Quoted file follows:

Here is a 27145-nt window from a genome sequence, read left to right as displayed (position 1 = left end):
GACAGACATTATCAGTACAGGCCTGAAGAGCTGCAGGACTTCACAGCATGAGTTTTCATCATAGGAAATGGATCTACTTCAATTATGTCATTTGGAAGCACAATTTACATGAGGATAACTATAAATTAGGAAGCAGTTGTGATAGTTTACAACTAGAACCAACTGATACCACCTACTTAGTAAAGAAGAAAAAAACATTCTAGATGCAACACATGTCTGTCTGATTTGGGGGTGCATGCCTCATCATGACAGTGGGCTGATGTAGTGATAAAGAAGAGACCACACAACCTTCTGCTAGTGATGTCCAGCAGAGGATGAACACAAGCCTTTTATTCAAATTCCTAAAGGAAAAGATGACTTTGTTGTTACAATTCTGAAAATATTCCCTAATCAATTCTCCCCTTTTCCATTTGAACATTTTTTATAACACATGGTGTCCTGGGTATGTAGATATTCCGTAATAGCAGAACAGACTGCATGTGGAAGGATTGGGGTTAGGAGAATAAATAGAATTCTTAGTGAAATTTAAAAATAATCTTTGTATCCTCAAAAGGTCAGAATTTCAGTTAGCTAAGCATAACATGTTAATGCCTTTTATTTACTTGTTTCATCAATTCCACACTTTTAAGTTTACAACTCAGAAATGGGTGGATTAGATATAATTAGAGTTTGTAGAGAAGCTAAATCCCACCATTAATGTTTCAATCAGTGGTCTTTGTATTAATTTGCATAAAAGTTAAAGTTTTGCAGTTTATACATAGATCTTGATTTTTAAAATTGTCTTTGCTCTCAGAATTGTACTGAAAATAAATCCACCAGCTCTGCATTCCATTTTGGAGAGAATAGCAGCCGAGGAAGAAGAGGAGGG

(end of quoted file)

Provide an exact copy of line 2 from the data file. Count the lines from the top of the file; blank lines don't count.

GACAGACATTATCAGTACAGGCCTGAAGAGCTGCAGGACTTCACAGCATGAGTTTTCATCATAGGAAATGGATCTACTTCAATTATGTCATTTGGAAGCACAATTTACATGAGGATAACTATAAATTAGGAAGCAGTTGTGATAGTTTACAACTAGAACCAACTGATACCACCTACTTAGTAAAGAAGAAAAAAACATTCTAGATGCAACACATGTCTGTCTGATTTGGGGGTGCATGCCTCATCATGACAGTGGGCTGATGTAGTGATAAAGAAGAGACCACACAACCTTCTGCTAGTGATGTCCAGCAGAGGATGAACACAAGCCTTTTATTCAAATTCCTAAAGGAAAAGATGACTTTGTTGTTACAATTCTGAAAATATTCCCTAATCAATTCTCCCCTTTTCCATTTGAACATTTTTTATAACACATGGTGTCCTGGGTATGTAGATATTCCGTAATAGCAGAACAGACTGCATGTGGAAGGATTGGGGTTAGGAGAATAAATAGAATTCTTAGTGAAATTTAAAAATAATCTTTGTATCCTCAAAAGGTCAGAATTTCAGTTAGCTAAGCATAACATGTTAATGCCTTTTATTTACTTGTTTCATCAATTCCACACTTTTAAGTTTACAACTCAGAAATGGGTGGATTAGATATAATTAGAGTTTGTAGAGAAGCTAAATCCCACCATTAATGTTTCAATCAGTGGTCTTTGTATTAATTTGCATAAAAGTTAAAGTTTTGCAGTTTATACATAGATCTTGATTTTTAAAATTGTCTTTGCTCTCAGAATTGTACTGAAAATAAATCCACCAGCTCTGCATTCCATTTTGGAGAGAATAGCAGCCGAGGAAGAAGAGGAGGG